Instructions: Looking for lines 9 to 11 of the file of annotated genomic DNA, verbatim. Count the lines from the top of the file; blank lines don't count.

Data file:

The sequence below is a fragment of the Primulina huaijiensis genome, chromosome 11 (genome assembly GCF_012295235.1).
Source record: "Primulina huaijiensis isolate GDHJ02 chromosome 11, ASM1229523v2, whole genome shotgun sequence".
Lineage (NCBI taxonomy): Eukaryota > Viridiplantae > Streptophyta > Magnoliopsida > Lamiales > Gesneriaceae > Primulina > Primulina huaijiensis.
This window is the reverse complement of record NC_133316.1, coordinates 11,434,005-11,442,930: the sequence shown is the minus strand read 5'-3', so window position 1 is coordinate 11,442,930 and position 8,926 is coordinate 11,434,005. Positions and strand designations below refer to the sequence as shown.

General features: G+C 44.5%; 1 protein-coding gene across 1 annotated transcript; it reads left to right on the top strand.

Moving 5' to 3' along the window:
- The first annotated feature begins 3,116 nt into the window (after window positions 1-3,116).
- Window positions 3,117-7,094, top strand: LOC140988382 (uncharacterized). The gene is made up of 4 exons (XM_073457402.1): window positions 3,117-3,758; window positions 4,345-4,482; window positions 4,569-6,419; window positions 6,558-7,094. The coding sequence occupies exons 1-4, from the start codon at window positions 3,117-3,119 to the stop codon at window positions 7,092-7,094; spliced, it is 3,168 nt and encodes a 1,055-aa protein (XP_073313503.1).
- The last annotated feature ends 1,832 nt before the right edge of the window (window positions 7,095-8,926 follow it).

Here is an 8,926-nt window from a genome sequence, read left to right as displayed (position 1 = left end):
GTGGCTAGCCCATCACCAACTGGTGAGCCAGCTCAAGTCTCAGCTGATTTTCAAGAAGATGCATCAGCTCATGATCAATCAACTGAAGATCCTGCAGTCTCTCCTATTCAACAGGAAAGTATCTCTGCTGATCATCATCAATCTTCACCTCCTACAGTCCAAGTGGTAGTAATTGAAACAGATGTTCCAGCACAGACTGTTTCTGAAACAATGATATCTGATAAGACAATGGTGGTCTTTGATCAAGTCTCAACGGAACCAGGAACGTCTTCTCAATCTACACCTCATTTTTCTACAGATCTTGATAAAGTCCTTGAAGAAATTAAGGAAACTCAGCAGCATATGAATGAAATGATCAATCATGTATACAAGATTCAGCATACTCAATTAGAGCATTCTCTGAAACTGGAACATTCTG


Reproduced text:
- The last annotated feature ends 1,832 nt before the right edge of the window (window positions 7,095-8,926 follow it).

Here is an 8,926-nt window from a genome sequence, read left to right as displayed (position 1 = left end):
GTGGCTAGCCCATCACCAACTGGTGAGCCAGCTCAAGTCTCAGCTGATTTTCAAGAAGATGCATCAGCTCATGATCAATCAACTGAAGATCCTGCAGTCTCTCCTATTCAACAGGAAAGTATCTCTGCTGATCATCATCAATCTTCACCTCCTACAGTCCAAGTGGTAGTAATTGAAACAGATGTTCCAGCACAGACTGTTTCTGAAACAATGATATCTGATAAGACAATGGTGGTCTTTGATCAAGTCTCAACGGAACCAGGAACGTCTTCTCAATCTACACCTCATTTTTCTACAGATCTTGATAAAGTCCTTGAAGAAATTAAGGAAACTCAGCAGCATATGAATGAAATGATCAATCATGTATACAAGATTCAGCATACTCAATTAGAGCATTCTCTGAAACTGGAACATTCTG